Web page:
(f) Be interested, directly or indirectly, during the term for which he shall have been chosen, or within one (1) year after the expiration of such term, in any contract with the state, or any district, county, city or town thereof, authorized by any law passed or order made by any board of which he may be or may have been a member.

 (3) Notwithstanding the provisions of subsection (2) of this section, a public servant or his relative:

 (a) May be an officer or stockholder of banks or savings and loan associations or other such financial institutions bidding for bonds, notes or other evidences of debt or for the privilege of keeping as depositories the public funds of a governmental entity thereof or the editor or employee of any newspaper in which legal notices are required to be published in respect to the publication of said legal notices.

 (b) May be a contractor or vendor with any authority of the governmental entity other than the authority of the governmental entity of which he is an officer or employee or have a material financial interest in a business which is a contractor or vendor with any authority of the governmental entity other than the authority of the governmental entity of which he is an officer or employee where such contract is let to the lowest and best bidder after competitive bidding and three (3) or more legitimate bids are received or where the goods or services involved are reasonably available from two (2) or fewer commercial sources, provided such transactions comply with the public purchases laws.

 * * * * *

 (h) May be employed by or receive compensation from an authority of the governmental entity other than the authority of the governmental entity of which the public servant is an officer or employee. *fn11

 The Legislature submitted to the electorate of this State at the general election held on November 6, 1984, a proposal to amend Section 109 as follows:

 Amend Section 109, Mississippi Constitution of 1890, to read as follows:

 Section 109. No public official or public employee shall be interested in any contract with the governmental entity of which he or she is a member. The term" entity "shall mean any governmental body vested with the authority to contract.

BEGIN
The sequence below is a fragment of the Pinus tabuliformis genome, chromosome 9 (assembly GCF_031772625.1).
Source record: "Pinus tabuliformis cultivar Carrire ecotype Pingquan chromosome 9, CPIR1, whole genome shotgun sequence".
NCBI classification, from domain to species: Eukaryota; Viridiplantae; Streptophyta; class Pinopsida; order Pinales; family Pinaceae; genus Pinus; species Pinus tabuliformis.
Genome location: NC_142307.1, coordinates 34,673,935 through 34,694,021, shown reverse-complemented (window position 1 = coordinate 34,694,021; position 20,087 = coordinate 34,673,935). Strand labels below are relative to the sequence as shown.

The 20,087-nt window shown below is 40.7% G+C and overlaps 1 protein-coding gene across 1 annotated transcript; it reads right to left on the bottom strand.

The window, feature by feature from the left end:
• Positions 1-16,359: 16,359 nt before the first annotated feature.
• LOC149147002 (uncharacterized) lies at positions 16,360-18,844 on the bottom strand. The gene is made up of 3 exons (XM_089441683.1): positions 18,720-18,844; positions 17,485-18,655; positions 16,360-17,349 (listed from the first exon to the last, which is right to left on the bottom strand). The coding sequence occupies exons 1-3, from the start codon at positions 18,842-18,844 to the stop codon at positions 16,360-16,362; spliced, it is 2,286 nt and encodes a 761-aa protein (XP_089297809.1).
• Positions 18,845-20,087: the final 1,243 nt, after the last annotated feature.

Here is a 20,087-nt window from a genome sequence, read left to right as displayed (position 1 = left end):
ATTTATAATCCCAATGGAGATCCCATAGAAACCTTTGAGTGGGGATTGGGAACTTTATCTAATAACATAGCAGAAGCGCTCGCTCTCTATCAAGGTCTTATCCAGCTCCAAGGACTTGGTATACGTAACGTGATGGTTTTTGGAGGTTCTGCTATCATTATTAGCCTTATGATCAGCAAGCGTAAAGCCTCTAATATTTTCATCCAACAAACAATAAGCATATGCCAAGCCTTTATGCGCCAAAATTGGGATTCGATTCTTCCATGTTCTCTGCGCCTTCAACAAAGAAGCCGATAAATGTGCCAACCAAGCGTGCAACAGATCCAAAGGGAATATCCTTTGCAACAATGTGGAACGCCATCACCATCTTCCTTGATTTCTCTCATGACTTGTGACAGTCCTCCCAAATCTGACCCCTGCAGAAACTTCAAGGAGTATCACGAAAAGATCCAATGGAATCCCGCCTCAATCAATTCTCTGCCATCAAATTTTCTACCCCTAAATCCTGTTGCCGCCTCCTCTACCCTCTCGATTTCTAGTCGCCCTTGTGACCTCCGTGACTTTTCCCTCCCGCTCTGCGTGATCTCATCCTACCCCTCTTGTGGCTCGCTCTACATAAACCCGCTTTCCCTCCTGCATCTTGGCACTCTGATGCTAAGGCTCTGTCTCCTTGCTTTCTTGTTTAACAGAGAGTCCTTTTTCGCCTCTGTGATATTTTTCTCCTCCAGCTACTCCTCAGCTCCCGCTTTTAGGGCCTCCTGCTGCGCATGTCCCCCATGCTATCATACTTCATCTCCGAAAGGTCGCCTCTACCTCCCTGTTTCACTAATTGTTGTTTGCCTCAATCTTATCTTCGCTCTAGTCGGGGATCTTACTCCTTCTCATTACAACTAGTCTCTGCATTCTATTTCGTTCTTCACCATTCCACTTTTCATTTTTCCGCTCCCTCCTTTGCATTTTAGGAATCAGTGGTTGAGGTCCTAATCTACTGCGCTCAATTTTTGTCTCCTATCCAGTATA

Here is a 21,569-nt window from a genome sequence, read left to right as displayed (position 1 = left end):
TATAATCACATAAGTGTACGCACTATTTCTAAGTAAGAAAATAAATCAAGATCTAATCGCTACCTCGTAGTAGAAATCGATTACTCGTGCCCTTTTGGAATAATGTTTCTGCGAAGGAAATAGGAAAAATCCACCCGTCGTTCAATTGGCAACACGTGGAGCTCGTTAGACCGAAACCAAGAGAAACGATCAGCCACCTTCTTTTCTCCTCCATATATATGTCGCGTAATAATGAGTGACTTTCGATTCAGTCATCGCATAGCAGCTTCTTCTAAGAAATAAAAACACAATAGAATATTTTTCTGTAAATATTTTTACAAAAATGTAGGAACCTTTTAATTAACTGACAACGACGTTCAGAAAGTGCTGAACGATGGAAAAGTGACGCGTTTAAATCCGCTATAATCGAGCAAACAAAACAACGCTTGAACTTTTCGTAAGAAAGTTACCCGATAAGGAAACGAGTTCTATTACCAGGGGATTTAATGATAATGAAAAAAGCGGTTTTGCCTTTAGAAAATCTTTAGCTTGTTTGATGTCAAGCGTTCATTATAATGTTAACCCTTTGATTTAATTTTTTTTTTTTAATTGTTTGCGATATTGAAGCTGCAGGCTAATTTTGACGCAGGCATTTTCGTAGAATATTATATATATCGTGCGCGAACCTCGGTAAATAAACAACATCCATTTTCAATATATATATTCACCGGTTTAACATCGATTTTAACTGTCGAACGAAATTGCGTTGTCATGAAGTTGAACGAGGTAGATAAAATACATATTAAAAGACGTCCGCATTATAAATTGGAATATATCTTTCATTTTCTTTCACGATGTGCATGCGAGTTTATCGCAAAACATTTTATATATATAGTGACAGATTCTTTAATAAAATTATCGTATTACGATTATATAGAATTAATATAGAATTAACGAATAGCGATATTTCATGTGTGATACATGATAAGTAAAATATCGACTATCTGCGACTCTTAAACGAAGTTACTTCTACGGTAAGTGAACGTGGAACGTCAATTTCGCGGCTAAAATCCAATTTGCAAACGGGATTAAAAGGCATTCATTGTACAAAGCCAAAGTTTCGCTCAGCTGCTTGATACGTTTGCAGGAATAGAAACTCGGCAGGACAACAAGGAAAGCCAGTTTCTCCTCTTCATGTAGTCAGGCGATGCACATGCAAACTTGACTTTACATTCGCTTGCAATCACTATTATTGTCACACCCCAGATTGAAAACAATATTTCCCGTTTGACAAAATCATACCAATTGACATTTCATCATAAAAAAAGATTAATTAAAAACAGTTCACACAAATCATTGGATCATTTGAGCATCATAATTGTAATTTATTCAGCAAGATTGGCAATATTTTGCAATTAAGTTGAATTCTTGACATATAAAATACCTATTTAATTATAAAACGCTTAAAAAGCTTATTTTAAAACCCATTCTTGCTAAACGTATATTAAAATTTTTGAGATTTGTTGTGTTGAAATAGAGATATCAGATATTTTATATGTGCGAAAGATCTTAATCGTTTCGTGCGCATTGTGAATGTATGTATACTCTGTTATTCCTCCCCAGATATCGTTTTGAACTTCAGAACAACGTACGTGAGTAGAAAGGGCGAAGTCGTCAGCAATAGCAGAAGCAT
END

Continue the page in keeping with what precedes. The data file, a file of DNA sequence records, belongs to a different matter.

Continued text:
No public official or public employee shall misuse his or her official position to obtain any pecuniary benefit for himself or herself or for any person or business with which he or she is associated.

 The Legislature may further regulate conduct by public officials and public employees and may create a commission composed of members appointed by each department of government to accomplish the intent of this section.

  This proposed amendment was rejected by the people.

  The Legislature again submitted to the electors of this State at an election held on June 2, 1986, the following proposed amendment to Section 109:

  Amend Section 109, Mississippi Constitution of 1890, to read as follows:

  " Section 109. (1) No public officer, member of the Legislature or public employee shall have any interest in any contract with the governmental level of which he is a member, or within one (1) year after the expiration of his term of office or employment, if such interest would improperly

  influence the performance of his official duties or official actions .

  (2) An improper influence would exist when a reasonably prudent public officer, member of the Legislature or public employee knows or has good reason to believe that the benefit or detriment in the subject matter in which he participates will impair his independent judgment or the faithful discharge of public duties in his official capacity.

  (3) An improper influence would not exist if the benefit or detriment in the subject matter which is under consideration would accrue to the public generally.

  (4) No public officer, member of the Legislature or public employee shall use his official position to obtain any pecuniary benefit for himself or for any person or for any business with which he is associated, other than those benefits as may be incidental to his office or accrue to the public generally.

  (5) The term "accrue to the public generally" in this section shall mean that the of the Leglslature or' public employee is affected by the subject contract, action or decision to no greater extent than any other member of the public, segment of `the public, or an industry, profession or occupation.

  (6) The Legislature shall provide civil or criminal penalties and other appropriate remedies for the violation of this section. The Legislature shall also provide by law for the further regulation and definition of lawful conduct, including proper public disclosure of pecuniary interests in official matters, by public officers, members of the Legislature or public employees. The Legislature may create a commission composed of members appointed by each department of government to accomplish the intent of this section. "[Emphasis added]

  This proposed amendment was also rejected by the electorate.

  THE ATTORNEY GENERAL'S SUIT

  On November 15, 1985, the State of Mississippi, through the Attorney General Edwin Lloyd Pittman filed a complaint in the chancery court of the First Judicial District of Hinds County against Frazier and Knox seeking a declaratory judgment under Rule 57, Mississippi Rules of Civil Procedure, that both defendants were in violation of Section 109, and that Miss. ...